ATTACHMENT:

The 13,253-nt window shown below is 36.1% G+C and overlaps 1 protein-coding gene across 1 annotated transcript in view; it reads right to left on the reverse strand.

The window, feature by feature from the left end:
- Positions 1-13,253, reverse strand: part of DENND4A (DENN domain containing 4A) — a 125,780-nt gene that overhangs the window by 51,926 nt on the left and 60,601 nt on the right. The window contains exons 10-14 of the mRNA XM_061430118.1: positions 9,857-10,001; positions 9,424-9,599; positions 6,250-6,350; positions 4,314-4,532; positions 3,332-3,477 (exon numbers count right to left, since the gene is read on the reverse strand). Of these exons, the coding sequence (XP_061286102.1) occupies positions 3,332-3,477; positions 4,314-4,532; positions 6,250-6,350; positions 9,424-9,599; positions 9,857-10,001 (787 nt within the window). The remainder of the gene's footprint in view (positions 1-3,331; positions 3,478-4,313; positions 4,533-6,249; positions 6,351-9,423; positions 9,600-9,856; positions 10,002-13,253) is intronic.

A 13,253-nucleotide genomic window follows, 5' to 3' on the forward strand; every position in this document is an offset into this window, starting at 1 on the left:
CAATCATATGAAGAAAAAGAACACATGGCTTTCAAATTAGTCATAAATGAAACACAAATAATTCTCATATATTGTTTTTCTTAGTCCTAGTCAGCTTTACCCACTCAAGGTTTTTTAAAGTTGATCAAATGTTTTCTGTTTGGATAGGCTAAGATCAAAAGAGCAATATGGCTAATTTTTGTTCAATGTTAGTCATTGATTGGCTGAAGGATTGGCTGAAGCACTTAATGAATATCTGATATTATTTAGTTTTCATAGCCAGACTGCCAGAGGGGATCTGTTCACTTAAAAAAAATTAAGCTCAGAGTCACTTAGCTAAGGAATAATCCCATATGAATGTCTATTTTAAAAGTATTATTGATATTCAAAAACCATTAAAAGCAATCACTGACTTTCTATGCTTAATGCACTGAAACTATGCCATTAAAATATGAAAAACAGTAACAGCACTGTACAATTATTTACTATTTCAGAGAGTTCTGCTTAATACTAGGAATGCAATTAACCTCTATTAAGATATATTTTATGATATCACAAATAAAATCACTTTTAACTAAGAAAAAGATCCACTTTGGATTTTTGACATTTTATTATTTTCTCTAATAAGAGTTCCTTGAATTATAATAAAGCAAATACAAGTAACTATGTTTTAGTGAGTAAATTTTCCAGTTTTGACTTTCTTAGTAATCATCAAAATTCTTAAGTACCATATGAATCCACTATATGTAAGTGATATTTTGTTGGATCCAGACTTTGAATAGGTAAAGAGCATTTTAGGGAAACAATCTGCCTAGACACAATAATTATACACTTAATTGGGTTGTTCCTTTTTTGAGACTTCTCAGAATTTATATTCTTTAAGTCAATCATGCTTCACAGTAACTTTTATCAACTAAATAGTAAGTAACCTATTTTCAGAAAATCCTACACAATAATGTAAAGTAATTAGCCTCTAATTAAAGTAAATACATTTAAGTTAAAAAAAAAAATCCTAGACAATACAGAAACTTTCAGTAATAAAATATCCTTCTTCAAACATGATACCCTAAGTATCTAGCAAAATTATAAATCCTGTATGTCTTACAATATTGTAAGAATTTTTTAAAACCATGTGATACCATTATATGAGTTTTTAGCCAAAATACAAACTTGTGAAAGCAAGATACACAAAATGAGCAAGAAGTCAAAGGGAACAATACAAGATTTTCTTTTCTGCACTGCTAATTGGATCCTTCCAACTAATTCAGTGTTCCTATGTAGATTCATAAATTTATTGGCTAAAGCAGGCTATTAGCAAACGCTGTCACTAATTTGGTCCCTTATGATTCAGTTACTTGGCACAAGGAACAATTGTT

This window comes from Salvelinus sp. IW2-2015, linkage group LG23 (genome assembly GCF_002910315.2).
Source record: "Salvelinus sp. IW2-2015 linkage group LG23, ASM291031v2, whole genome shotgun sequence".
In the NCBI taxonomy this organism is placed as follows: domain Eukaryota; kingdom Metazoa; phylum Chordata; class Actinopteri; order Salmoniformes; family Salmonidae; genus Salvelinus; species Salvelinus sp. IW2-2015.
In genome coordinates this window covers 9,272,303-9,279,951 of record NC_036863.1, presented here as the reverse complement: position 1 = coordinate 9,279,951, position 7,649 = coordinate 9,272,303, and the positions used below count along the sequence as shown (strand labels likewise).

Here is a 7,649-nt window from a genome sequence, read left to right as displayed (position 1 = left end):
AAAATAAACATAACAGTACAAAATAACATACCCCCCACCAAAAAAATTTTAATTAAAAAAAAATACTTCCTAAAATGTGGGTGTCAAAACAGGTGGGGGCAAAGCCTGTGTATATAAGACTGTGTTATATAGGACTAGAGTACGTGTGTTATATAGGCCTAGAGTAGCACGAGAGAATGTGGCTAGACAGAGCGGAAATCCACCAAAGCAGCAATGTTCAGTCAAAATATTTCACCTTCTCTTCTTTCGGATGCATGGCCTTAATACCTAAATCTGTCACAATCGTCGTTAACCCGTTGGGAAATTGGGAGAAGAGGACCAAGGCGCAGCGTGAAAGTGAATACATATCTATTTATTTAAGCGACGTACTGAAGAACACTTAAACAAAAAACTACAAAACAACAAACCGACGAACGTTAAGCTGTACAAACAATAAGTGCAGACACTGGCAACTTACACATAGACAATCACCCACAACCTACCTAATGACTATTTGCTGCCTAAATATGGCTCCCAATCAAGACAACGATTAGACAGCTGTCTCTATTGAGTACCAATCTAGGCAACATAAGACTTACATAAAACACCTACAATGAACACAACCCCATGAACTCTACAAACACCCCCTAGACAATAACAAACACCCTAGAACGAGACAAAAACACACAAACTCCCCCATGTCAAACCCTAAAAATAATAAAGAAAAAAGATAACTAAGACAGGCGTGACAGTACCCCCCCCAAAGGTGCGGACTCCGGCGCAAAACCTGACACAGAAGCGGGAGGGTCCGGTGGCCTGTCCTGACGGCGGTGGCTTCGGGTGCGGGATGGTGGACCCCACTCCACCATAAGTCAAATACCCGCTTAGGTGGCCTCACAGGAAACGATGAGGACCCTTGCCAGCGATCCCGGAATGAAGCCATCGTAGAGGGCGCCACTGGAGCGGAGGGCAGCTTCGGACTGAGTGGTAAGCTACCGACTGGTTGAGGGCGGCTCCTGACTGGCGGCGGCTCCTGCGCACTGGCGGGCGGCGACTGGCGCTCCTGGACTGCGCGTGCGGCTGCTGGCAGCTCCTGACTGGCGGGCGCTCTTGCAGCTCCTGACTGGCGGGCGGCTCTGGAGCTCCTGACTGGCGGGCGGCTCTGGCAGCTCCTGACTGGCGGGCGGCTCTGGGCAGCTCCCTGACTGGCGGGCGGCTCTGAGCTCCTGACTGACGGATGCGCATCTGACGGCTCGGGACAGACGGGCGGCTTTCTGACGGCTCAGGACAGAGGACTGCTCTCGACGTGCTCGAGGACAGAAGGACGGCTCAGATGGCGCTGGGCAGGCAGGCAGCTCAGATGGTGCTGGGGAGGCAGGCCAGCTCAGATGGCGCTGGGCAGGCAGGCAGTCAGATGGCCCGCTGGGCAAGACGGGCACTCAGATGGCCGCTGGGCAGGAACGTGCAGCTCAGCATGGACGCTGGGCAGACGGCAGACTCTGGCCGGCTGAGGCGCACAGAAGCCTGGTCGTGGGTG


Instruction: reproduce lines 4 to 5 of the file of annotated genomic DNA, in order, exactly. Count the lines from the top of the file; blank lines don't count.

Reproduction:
A 13,253-nucleotide genomic window follows, 5' to 3' on the forward strand; every position in this document is an offset into this window, starting at 1 on the left:
CAATCATATGAAGAAAAAGAACACATGGCTTTCAAATTAGTCATAAATGAAACACAAATAATTCTCATATATTGTTTTTCTTAGTCCTAGTCAGCTTTACCCACTCAAGGTTTTTTAAAGTTGATCAAATGTTTTCTGTTTGGATAGGCTAAGATCAAAAGAGCAATATGGCTAATTTTTGTTCAATGTTAGTCATTGATTGGCTGAAGGATTGGCTGAAGCACTTAATGAATATCTGATATTATTTAGTTTTCATAGCCAGACTGCCAGAGGGGATCTGTTCACTTAAAAAAAATTAAGCTCAGAGTCACTTAGCTAAGGAATAATCCCATATGAATGTCTATTTTAAAAGTATTATTGATATTCAAAAACCATTAAAAGCAATCACTGACTTTCTATGCTTAATGCACTGAAACTATGCCATTAAAATATGAAAAACAGTAACAGCACTGTACAATTATTTACTATTTCAGAGAGTTCTGCTTAATACTAGGAATGCAATTAACCTCTATTAAGATATATTTTATGATATCACAAATAAAATCACTTTTAACTAAGAAAAAGATCCACTTTGGATTTTTGACATTTTATTATTTTCTCTAATAAGAGTTCCTTGAATTATAATAAAGCAAATACAAGTAACTATGTTTTAGTGAGTAAATTTTCCAGTTTTGACTTTCTTAGTAATCATCAAAATTCTTAAGTACCATATGAATCCACTATATGTAAGTGATATTTTGTTGGATCCAGACTTTGAATAGGTAAAGAGCATTTTAGGGAAACAATCTGCCTAGACACAATAATTATACACTTAATTGGGTTGTTCCTTTTTTGAGACTTCTCAGAATTTATATTCTTTAAGTCAATCATGCTTCACAGTAACTTTTATCAACTAAATAGTAAGTAACCTATTTTCAGAAAATCCTACACAATAATGTAAAGTAATTAGCCTCTAATTAAAGTAAATACATTTAAGTTAAAAAAAAAAATCCTAGACAATACAGAAACTTTCAGTAATAAAATATCCTTCTTCAAACATGATACCCTAAGTATCTAGCAAAATTATAAATCCTGTATGTCTTACAATATTGTAAGAATTTTTTAAAACCATGTGATACCATTATATGAGTTTTTAGCCAAAATACAAACTTGTGAAAGCAAGATACACAAAATGAGCAAGAAGTCAAAGGGAACAATACAAGATTTTCTTTTCTGCACTGCTAATTGGATCCTTCCAACTAATTCAGTGTTCCTATGTAGATTCATAAATTTATTGGCTAAAGCAGGCTATTAGCAAACGCTGTCACTAATTTGGTCCCTTATGATTCAGTTACTTGGCACAAGGAACAATTGTT